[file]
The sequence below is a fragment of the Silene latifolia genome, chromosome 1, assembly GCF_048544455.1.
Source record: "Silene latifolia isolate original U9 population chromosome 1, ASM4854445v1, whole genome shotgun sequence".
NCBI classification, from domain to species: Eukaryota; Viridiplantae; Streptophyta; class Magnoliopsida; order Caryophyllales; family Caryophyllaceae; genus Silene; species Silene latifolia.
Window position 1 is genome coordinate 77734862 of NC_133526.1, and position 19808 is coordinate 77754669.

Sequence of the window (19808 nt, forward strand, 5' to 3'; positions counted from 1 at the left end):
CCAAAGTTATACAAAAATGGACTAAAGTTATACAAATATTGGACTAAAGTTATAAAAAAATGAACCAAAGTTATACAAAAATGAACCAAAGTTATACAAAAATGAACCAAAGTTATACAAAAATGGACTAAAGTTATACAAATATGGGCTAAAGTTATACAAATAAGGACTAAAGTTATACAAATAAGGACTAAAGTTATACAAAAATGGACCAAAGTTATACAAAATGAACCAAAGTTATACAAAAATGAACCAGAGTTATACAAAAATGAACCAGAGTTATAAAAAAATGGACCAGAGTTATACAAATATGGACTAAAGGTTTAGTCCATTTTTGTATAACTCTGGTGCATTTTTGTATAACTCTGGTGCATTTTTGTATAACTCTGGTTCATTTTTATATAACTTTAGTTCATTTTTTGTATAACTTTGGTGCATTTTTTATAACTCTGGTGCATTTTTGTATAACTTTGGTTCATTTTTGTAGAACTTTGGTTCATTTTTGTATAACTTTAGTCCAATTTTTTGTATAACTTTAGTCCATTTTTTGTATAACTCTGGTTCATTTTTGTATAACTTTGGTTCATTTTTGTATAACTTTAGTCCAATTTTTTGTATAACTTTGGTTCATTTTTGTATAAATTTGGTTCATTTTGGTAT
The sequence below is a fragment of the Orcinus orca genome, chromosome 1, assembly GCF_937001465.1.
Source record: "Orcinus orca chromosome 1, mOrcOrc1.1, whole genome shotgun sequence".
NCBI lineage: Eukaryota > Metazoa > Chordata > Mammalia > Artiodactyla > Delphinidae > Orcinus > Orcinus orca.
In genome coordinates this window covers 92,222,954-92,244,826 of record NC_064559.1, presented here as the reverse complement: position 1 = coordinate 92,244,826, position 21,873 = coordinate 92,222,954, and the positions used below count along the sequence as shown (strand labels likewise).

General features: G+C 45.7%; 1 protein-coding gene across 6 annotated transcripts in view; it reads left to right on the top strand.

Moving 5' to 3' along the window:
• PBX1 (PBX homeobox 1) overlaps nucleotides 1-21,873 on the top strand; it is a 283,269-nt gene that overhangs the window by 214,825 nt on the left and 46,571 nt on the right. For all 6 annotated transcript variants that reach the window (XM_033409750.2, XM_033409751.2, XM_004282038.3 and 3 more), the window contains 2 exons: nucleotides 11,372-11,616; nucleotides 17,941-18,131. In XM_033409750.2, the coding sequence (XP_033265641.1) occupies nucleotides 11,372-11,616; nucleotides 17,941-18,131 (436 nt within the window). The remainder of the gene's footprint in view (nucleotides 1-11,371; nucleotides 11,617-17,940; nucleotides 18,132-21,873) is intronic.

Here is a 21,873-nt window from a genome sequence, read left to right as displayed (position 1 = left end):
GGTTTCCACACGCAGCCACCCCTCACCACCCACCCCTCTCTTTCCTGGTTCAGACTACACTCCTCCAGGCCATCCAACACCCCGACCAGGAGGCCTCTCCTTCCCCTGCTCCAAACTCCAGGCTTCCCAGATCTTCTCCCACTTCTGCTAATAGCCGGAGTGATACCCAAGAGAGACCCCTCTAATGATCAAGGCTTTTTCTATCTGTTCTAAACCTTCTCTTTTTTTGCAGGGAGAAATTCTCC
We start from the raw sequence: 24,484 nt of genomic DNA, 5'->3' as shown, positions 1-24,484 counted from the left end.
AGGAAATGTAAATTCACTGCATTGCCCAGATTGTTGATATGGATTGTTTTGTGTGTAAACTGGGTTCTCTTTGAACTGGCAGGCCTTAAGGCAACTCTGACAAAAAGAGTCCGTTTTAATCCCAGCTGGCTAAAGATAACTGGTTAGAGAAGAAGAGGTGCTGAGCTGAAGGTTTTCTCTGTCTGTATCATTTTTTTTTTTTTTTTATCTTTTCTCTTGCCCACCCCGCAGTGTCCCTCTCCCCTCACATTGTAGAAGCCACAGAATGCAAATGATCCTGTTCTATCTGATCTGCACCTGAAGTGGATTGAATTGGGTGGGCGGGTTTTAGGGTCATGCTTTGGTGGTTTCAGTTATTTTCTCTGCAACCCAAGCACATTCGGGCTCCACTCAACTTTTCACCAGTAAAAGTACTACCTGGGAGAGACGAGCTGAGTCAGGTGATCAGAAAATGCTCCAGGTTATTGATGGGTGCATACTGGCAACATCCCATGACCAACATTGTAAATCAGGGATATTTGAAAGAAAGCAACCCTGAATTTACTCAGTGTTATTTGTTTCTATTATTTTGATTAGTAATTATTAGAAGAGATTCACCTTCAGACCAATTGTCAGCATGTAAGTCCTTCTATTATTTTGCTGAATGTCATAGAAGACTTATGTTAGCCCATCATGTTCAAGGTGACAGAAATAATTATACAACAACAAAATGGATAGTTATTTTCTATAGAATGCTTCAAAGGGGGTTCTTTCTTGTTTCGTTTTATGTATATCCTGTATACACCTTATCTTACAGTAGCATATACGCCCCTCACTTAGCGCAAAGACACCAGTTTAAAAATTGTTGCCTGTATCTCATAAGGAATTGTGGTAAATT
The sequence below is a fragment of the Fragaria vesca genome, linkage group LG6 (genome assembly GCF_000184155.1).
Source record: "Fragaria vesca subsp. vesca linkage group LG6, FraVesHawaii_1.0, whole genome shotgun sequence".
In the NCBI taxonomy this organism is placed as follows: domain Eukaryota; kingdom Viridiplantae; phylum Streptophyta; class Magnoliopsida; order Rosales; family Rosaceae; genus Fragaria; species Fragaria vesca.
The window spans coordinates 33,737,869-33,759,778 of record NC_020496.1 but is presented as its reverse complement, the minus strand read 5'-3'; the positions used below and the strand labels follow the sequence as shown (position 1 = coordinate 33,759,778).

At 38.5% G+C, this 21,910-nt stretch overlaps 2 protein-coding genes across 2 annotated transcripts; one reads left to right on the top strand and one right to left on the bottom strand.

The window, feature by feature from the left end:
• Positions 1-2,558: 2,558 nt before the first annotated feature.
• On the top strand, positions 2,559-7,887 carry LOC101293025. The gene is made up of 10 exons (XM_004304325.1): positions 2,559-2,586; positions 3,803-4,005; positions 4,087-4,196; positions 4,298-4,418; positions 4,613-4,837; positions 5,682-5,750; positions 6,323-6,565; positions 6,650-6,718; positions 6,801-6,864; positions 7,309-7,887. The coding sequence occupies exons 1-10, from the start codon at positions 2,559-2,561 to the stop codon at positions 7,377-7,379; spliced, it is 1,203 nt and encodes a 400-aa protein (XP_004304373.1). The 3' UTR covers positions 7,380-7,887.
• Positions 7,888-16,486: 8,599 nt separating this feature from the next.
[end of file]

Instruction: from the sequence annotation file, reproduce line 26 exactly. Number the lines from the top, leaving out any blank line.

• Positions 7,888-16,486: 8,599 nt separating this feature from the next.